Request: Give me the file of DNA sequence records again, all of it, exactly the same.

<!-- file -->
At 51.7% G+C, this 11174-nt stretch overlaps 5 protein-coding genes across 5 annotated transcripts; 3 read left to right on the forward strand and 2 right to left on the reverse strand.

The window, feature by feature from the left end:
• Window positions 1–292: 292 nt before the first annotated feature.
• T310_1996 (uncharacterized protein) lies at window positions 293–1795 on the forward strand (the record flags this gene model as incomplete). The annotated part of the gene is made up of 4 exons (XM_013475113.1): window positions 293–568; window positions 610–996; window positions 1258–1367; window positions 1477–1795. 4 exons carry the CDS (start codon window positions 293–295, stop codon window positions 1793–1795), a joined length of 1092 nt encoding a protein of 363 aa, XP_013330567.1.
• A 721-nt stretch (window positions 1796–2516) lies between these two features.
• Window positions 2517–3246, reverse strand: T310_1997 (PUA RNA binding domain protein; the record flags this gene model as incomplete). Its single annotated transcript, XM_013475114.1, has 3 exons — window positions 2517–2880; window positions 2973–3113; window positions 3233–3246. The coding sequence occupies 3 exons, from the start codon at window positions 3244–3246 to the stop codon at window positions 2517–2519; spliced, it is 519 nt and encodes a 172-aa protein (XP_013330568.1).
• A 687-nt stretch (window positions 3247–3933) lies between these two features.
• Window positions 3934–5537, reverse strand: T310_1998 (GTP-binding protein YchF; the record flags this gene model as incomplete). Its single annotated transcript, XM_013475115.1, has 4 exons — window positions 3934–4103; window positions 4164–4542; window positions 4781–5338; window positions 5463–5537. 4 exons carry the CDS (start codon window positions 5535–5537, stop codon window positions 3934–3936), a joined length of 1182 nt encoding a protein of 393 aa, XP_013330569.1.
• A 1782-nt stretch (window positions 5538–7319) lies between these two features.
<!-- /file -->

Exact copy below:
At 51.7% G+C, this 11174-nt stretch overlaps 5 protein-coding genes across 5 annotated transcripts; 3 read left to right on the forward strand and 2 right to left on the reverse strand.

The window, feature by feature from the left end:
• Window positions 1–292: 292 nt before the first annotated feature.
• T310_1996 (uncharacterized protein) lies at window positions 293–1795 on the forward strand (the record flags this gene model as incomplete). The annotated part of the gene is made up of 4 exons (XM_013475113.1): window positions 293–568; window positions 610–996; window positions 1258–1367; window positions 1477–1795. 4 exons carry the CDS (start codon window positions 293–295, stop codon window positions 1793–1795), a joined length of 1092 nt encoding a protein of 363 aa, XP_013330567.1.
• A 721-nt stretch (window positions 1796–2516) lies between these two features.
• Window positions 2517–3246, reverse strand: T310_1997 (PUA RNA binding domain protein; the record flags this gene model as incomplete). Its single annotated transcript, XM_013475114.1, has 3 exons — window positions 2517–2880; window positions 2973–3113; window positions 3233–3246. The coding sequence occupies 3 exons, from the start codon at window positions 3244–3246 to the stop codon at window positions 2517–2519; spliced, it is 519 nt and encodes a 172-aa protein (XP_013330568.1).
• A 687-nt stretch (window positions 3247–3933) lies between these two features.
• Window positions 3934–5537, reverse strand: T310_1998 (GTP-binding protein YchF; the record flags this gene model as incomplete). Its single annotated transcript, XM_013475115.1, has 4 exons — window positions 3934–4103; window positions 4164–4542; window positions 4781–5338; window positions 5463–5537. 4 exons carry the CDS (start codon window positions 5535–5537, stop codon window positions 3934–3936), a joined length of 1182 nt encoding a protein of 393 aa, XP_013330569.1.
• A 1782-nt stretch (window positions 5538–7319) lies between these two features.